Saturday, March 31, 2018
"Several years ago, Apple looked poised to take over schools with iPads, and in one of the most stunning moves, Los Angeles schools planned to spend $1.3 billion getting Apple’s tablets in students’ hands. It didn’t end so well.
And now, despite a commendable early push, iPads now lag far behind Chromebooks in American classrooms. Consulting firm Futuresource reported last year that Chromebooks accounted for 58 percent of the mobile devices shipped to American primary and secondary schools, while iOS devices fell from 25 percent to 19 percent. Earlier this month, Futuresource reported that the gap is only widening even with slower overall mobile sales.
Apple’s new iPads are widely seen as an effort to regain some of that ground, but for schools, the new tablets unfortunately still aren’t as enticing as Google’s cheap, durable laptops. That could all changeif we ever see the rumored low-cost MacBook Air, but for now the new 9.7-inch iPad is all Apple is giving students and school districts to work with. We’ve already got one and it does look like a great device for general consumers, but classrooms will likely turn their backs. Here’s why.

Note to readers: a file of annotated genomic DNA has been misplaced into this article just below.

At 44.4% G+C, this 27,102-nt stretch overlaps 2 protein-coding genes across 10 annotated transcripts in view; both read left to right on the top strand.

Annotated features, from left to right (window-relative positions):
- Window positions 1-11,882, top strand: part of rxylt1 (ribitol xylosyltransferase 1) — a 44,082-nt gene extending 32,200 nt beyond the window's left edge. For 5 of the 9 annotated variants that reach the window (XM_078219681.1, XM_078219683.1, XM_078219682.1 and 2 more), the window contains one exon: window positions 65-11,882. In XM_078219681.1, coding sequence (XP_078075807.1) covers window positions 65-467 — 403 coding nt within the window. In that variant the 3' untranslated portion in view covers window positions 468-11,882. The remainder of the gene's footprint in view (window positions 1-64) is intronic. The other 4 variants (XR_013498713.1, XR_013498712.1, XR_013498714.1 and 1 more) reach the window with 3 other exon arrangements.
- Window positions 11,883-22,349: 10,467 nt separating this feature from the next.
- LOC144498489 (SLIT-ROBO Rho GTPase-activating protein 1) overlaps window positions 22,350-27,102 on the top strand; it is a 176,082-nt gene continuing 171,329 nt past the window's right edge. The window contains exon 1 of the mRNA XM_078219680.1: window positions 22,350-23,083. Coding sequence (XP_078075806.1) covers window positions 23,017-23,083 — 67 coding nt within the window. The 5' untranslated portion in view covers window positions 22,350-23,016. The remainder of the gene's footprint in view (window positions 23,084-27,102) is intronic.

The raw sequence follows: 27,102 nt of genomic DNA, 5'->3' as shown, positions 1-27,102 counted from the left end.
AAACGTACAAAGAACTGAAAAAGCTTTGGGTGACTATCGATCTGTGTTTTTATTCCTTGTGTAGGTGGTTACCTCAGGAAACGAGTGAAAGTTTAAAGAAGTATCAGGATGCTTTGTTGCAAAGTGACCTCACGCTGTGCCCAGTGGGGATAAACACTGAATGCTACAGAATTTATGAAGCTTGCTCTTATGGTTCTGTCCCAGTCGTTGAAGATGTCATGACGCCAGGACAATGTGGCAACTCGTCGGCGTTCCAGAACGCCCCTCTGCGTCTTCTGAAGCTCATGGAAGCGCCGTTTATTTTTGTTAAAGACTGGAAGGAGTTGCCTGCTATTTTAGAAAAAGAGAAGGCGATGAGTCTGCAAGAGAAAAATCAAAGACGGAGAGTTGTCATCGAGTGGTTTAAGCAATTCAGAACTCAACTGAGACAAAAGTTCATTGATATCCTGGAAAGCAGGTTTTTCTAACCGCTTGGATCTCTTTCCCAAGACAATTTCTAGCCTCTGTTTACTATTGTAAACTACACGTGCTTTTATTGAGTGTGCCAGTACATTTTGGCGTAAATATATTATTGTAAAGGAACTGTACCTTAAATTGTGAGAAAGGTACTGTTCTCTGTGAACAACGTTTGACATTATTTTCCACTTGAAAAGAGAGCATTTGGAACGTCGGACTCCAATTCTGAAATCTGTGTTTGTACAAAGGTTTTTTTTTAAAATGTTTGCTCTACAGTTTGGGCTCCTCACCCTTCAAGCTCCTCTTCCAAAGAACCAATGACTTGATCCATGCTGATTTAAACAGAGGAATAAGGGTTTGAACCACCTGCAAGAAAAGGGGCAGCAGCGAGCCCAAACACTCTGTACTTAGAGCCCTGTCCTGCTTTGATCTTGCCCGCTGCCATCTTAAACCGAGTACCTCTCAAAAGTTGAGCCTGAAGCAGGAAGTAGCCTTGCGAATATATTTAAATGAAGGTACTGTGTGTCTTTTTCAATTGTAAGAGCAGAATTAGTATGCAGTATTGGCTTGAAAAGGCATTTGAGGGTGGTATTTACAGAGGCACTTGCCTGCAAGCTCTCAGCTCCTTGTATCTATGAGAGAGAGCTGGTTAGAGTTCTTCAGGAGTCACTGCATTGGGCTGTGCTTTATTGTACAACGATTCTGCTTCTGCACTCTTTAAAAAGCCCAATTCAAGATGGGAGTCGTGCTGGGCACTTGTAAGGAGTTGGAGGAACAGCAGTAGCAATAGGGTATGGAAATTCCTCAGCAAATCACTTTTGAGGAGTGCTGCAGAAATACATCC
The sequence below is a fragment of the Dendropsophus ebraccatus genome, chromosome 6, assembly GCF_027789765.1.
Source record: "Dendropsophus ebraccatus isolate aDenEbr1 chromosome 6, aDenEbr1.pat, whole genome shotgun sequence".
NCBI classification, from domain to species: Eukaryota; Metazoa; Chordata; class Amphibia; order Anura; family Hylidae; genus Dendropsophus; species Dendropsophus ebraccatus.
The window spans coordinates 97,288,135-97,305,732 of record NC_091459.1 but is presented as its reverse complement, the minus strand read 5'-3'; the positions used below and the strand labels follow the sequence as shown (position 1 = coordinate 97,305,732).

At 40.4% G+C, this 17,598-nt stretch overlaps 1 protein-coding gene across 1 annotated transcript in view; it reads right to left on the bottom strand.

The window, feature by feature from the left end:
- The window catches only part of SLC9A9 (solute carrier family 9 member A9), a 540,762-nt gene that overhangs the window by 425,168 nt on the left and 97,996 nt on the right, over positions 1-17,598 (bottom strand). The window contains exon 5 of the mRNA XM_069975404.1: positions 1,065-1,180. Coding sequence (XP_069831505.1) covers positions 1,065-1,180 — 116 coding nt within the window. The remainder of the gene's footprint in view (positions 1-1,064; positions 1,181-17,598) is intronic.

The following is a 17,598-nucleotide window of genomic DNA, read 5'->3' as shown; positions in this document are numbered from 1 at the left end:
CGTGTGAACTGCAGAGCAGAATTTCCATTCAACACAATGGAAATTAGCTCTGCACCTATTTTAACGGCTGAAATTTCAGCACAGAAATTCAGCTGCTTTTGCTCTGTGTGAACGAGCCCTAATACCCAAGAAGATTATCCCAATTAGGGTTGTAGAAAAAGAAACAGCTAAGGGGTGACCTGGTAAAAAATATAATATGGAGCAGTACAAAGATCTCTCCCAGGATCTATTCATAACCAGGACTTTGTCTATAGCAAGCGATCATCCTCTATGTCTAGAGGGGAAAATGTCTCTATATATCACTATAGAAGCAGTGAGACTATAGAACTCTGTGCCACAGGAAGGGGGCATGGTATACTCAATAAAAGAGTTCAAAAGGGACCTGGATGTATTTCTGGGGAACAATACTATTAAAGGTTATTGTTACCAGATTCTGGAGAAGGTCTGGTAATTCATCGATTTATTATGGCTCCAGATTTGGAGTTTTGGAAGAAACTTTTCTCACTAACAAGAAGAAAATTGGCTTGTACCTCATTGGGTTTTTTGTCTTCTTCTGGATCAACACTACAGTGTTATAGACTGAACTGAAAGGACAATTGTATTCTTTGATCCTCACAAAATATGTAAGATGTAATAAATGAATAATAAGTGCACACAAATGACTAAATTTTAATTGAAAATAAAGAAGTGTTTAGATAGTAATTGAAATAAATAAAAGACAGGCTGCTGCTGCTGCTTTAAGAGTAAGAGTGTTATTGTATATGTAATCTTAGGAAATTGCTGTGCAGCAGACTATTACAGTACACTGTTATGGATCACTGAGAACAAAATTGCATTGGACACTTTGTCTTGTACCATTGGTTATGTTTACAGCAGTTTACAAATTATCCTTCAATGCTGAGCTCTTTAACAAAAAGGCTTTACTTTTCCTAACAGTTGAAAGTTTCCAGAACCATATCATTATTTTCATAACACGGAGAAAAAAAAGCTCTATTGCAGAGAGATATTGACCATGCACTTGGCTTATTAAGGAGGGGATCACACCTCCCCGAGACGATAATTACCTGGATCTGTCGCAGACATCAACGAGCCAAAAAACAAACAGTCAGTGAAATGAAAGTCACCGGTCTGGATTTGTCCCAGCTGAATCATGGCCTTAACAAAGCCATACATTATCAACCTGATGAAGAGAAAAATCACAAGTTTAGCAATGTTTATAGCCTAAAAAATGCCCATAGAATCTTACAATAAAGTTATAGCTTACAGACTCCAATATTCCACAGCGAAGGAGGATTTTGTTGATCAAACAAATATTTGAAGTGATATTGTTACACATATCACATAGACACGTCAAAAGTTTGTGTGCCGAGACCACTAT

Chromebooks are simply cheaper
Here’s the elephant in the room. Selling the impressive new $329 9.7-inch iPad to students for $299 is a great start, but with a Chromebook, students and school districts can buy a device that’s essentially a full working laptop for around $230. For that matter, all the talk of a “cheaper” iPad aimed at students amounts to mere smart marketing, as Apple was already selling the previous 9.7-inch iPad to students for $299. (I admit I even got caught up in it as well.)
Heck, you can buy the capable Dell Chromebook 11 on Amazon right now for just $205, and some refurbished listings even have it at $115. For that matter, one of the most popular Asus Chromebooks sells for just $223."
Apple's new iPads still can't best Chromebooks in the classroom | Macworld
Wednesday, March 28, 2018
Tuesday, March 27, 2018
Monday, March 26, 2018
"There have been many Chrome OS devices with touchscreens, but there haven't been pure tablets. You've always had an attached keyboard as a fallback -- until today, that is. Acer has unveiled the first Chrome OS tablet, the Chromebook Tab 10, and there's nary a keyboard to be found. The 9.7-inch slate is aimed at squarely at education, where the all-touch input and light weight (1.21 pounds) could make it a better fit for younger students. Appropriately, there's a bundled battery-free Wacom stylus that lets kids draw and take notes.